What’s Wrong With Bordeaux? part 39

We all know Bordeaux has a lot of stupid problems, thanks to the English it is France’s largest and most fruitful wine region cranking out  70 million cases a year.  Catering mostly to douchebags in silk suits and small cocks, Bordeaux tries to outdo itself every decade by declaring about every other vintage “the vintage of the century!” It happened in 2000, it REALLY happened in 2005, 2009 and now REALLY, REALLY 2010!   Every new batch of juice invites critics to come and taste en primeur (tasting out of the barrel) before anything has been blended and put into bottle.  Then after a bunch of back scratching and masturbation all the First Growths (and Second Growths) get to declare how great their wine is and then proceed to ask ridiculous prices for their bottles (at least you get a cool wood case with the purchase of 12!).  Does this practice really indicate what the finished wine will represent?  Can these critics really get a sense of how the wine will age?

Eric Asimov of the New York Times just featured a tale of two exhatled critics disagreeing on the 2010 en primeur tasting of the famous Château Pavie of St.-Émilion.  Basically Robert Parker blew his wad on it and said something like “It is hedonistic and monumental! Two Gazillion points!”  John Gilman said something akin to “It sucks and I would not rinse shit out of my mouth with it!”.  Which critic is right?  Whose taste palette do you trust most?  How will you know if you should spend $200 bucks on a bottle of Château Pavie?  I think all of this arm chair wine rallying can be nonsense.  Don’t let these crusty old historic estates ruin your perception of France’s most famous wine region.  There are better ways to spend your hard earned inheritance.  Bordeaux has plenty of little guys making honest and true wine that won’t rape your bank account.

Here we have a classic right bank Bordeaux with rich, dark fruit and fat, structured round tannin.  The 2005 Château Villars of Fronsac.  The town of Fronsac is made up of mostly hillside vineyards on top of well draining soil with large amounts of clay-limestone on top of large amounts of chalk.  The Merlot grape is rightfully at home here producing tough guy and full bodied wines.  Château Villars is a 7th generation family estate growing pristine fruit and vinifying clean, delicious Bordeaux.  I had it with some Camembert and Gruyère cheeses on a Flour Garden baguette purchased from Belmont Butchery … and some roasted turnips tossed in brown butter, garlic, sage and thyme.  Perfect for a Wednesday evening.  There are many other great examples of thoughtful, hand made, traditional Bordeaux available to you right here in Richmond.  Leave the Latours and the Lafite-Rothschilds to the trophy hunters.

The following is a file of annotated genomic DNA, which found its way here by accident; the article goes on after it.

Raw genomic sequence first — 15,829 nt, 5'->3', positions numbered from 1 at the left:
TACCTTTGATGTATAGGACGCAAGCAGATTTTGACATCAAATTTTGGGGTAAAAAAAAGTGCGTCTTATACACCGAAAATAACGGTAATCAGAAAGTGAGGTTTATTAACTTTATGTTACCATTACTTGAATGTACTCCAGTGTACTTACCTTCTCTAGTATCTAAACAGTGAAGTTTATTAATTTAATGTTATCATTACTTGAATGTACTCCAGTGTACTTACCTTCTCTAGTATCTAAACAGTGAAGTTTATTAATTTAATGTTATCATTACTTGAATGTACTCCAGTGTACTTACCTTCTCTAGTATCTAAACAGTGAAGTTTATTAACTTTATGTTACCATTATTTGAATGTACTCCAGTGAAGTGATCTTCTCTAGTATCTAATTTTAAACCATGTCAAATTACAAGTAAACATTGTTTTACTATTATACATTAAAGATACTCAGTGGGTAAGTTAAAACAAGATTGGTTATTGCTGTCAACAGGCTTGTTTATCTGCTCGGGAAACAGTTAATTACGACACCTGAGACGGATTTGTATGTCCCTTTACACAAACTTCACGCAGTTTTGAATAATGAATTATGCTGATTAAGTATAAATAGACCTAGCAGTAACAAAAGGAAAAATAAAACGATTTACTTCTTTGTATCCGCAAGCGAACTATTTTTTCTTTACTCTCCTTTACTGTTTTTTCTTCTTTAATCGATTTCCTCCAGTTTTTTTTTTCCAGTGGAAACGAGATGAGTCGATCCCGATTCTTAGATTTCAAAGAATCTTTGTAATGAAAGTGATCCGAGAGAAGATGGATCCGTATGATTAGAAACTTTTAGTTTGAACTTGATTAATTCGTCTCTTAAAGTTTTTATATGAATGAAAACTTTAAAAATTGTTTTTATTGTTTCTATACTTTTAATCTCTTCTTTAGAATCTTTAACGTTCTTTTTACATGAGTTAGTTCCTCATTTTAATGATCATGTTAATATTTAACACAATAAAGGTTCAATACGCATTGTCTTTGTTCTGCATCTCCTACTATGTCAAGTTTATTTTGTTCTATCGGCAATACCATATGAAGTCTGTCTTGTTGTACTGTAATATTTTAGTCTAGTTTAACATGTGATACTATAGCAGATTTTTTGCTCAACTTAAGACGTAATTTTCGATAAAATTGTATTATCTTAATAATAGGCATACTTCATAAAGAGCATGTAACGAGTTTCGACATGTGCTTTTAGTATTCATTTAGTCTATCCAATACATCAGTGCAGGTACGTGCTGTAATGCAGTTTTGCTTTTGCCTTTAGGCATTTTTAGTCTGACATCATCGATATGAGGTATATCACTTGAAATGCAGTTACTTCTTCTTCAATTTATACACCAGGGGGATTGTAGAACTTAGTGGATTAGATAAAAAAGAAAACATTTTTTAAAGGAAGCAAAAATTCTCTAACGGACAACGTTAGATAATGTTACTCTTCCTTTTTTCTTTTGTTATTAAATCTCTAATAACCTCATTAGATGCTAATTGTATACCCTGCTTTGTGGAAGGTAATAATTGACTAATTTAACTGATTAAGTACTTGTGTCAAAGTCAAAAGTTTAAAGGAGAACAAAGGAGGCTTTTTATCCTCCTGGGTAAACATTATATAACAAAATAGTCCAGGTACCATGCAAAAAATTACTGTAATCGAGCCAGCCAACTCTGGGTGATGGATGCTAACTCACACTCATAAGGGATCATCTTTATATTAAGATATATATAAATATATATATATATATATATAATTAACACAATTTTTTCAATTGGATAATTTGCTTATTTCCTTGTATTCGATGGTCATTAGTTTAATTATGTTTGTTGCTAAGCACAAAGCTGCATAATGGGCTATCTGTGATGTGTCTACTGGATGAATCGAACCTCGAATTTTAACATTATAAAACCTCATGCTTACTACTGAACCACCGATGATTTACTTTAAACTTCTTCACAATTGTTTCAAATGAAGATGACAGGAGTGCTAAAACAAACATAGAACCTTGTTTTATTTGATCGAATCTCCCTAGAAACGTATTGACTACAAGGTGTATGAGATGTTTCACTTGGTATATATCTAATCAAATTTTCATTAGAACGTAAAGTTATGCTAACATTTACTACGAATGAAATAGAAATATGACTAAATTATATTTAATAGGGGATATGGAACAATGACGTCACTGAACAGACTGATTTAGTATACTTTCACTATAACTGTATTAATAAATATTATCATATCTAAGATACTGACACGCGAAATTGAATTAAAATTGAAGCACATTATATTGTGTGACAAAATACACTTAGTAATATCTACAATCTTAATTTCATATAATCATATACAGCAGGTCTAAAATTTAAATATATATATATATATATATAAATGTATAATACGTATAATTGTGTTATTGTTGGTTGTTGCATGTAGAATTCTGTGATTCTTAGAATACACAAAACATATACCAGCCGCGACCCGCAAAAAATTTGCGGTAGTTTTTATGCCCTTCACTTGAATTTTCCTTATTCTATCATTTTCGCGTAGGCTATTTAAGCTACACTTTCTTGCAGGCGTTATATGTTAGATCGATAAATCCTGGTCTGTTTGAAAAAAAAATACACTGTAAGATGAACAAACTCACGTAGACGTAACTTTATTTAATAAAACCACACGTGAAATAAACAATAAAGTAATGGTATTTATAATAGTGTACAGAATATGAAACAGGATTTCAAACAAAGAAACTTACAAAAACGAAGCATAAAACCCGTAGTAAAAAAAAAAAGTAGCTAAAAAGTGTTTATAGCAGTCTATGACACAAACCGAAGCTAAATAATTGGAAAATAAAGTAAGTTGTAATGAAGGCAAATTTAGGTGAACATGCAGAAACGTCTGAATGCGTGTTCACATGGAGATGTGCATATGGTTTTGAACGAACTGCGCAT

2005 Château Villars-Fronsac.

Imported by Wine Traditions

$24 at J.Emerson Fine Wine

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2 Responses to “What’s Wrong With Bordeaux? part 39”

  1. John Witherspoon Says:

    i’ll give you the fact that Bordeaux…for the most part is overpriced. It has been for years, this isn’t anything new. And unfortunately for consumers, the ability for them to taste the simply fantastic 1st growths gets farther and farther from reach every year.

    As far as the X vintage being the best…that is up for debate. Have you ever been to a restaurant and said, holy shit, this is the best “whatever” I have ever had….and then 2 months later gone to another restaurant and had the same dish and said holy shit, I can’t believe this is better than the other places “whatever” dish?? I know I have! There is a lot of hype both in Bordeaux and Burgundy, I completely agree with that, but don’t discount the critics that taste this juice out of the barrel of year. Unfortunately their opinion drives the prices further into the stratosphere but that doesn’t mean they don’t know what they are talking about. Secondly, everyone has their own opinion – i don’t know how many times I have seen a wine rated in Speculator at 90+ points only to see it in Enthusiast at 76pts or vice versa.

    Unfortunately trophy hunters are the only ones that can afford the lafites! That doesn’t mean if you have the means, you shouldn’t get one, they are great…also, their is some fantastic $30 Bordeaux out there, as you pointed out.

  2. richmondwineculture Says:

    Thanks for the comment Mr. Witherspoon, I miss reading your blog Anythingwine.wordpress.com. Many, many examples of good, affordable Bordeaux. Check out Château le Puy, 06 Côtes de Francs for an old school version of fine, delicate, aristocratic wine. It is around $35. It is making the rounds in Richmond at J. Emerson, River City Cellars and Secco Wine Bar.

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